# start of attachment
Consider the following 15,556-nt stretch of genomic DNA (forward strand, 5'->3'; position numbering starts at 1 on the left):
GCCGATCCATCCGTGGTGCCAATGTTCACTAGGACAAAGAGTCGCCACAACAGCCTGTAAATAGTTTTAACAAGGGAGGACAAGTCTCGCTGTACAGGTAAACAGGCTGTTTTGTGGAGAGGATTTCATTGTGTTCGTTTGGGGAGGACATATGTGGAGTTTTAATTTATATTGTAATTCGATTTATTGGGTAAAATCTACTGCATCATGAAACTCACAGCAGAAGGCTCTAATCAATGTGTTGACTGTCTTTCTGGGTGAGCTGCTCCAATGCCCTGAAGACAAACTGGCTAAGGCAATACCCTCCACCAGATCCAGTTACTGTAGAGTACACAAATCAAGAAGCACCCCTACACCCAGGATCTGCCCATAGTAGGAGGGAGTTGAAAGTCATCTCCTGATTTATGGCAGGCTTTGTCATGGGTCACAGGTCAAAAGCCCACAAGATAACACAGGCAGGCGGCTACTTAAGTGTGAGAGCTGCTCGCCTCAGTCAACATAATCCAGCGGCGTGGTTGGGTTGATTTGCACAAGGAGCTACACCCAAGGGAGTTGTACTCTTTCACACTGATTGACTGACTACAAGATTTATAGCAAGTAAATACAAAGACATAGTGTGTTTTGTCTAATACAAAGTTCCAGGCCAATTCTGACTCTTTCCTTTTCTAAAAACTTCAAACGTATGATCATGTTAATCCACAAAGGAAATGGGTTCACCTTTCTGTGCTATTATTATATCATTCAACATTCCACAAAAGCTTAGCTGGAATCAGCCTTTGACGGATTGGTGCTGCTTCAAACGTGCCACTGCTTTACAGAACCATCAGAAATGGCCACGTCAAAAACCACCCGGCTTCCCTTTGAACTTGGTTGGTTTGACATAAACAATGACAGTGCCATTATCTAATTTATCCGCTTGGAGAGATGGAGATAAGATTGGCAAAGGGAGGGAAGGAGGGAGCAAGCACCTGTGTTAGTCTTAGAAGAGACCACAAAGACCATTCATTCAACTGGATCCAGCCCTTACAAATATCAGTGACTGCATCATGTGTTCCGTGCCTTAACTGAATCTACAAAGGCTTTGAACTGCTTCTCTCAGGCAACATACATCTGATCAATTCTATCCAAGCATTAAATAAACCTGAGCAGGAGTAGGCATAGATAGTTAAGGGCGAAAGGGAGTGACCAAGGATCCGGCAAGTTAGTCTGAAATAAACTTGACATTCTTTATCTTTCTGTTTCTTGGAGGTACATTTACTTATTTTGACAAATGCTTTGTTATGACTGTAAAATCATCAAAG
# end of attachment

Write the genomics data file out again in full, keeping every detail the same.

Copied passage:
Consider the following 15,556-nt stretch of genomic DNA (forward strand, 5'->3'; position numbering starts at 1 on the left):
GCCGATCCATCCGTGGTGCCAATGTTCACTAGGACAAAGAGTCGCCACAACAGCCTGTAAATAGTTTTAACAAGGGAGGACAAGTCTCGCTGTACAGGTAAACAGGCTGTTTTGTGGAGAGGATTTCATTGTGTTCGTTTGGGGAGGACATATGTGGAGTTTTAATTTATATTGTAATTCGATTTATTGGGTAAAATCTACTGCATCATGAAACTCACAGCAGAAGGCTCTAATCAATGTGTTGACTGTCTTTCTGGGTGAGCTGCTCCAATGCCCTGAAGACAAACTGGCTAAGGCAATACCCTCCACCAGATCCAGTTACTGTAGAGTACACAAATCAAGAAGCACCCCTACACCCAGGATCTGCCCATAGTAGGAGGGAGTTGAAAGTCATCTCCTGATTTATGGCAGGCTTTGTCATGGGTCACAGGTCAAAAGCCCACAAGATAACACAGGCAGGCGGCTACTTAAGTGTGAGAGCTGCTCGCCTCAGTCAACATAATCCAGCGGCGTGGTTGGGTTGATTTGCACAAGGAGCTACACCCAAGGGAGTTGTACTCTTTCACACTGATTGACTGACTACAAGATTTATAGCAAGTAAATACAAAGACATAGTGTGTTTTGTCTAATACAAAGTTCCAGGCCAATTCTGACTCTTTCCTTTTCTAAAAACTTCAAACGTATGATCATGTTAATCCACAAAGGAAATGGGTTCACCTTTCTGTGCTATTATTATATCATTCAACATTCCACAAAAGCTTAGCTGGAATCAGCCTTTGACGGATTGGTGCTGCTTCAAACGTGCCACTGCTTTACAGAACCATCAGAAATGGCCACGTCAAAAACCACCCGGCTTCCCTTTGAACTTGGTTGGTTTGACATAAACAATGACAGTGCCATTATCTAATTTATCCGCTTGGAGAGATGGAGATAAGATTGGCAAAGGGAGGGAAGGAGGGAGCAAGCACCTGTGTTAGTCTTAGAAGAGACCACAAAGACCATTCATTCAACTGGATCCAGCCCTTACAAATATCAGTGACTGCATCATGTGTTCCGTGCCTTAACTGAATCTACAAAGGCTTTGAACTGCTTCTCTCAGGCAACATACATCTGATCAATTCTATCCAAGCATTAAATAAACCTGAGCAGGAGTAGGCATAGATAGTTAAGGGCGAAAGGGAGTGACCAAGGATCCGGCAAGTTAGTCTGAAATAAACTTGACATTCTTTATCTTTCTGTTTCTTGGAGGTACATTTACTTATTTTGACAAATGCTTTGTTATGACTGTAAAATCATCAAAG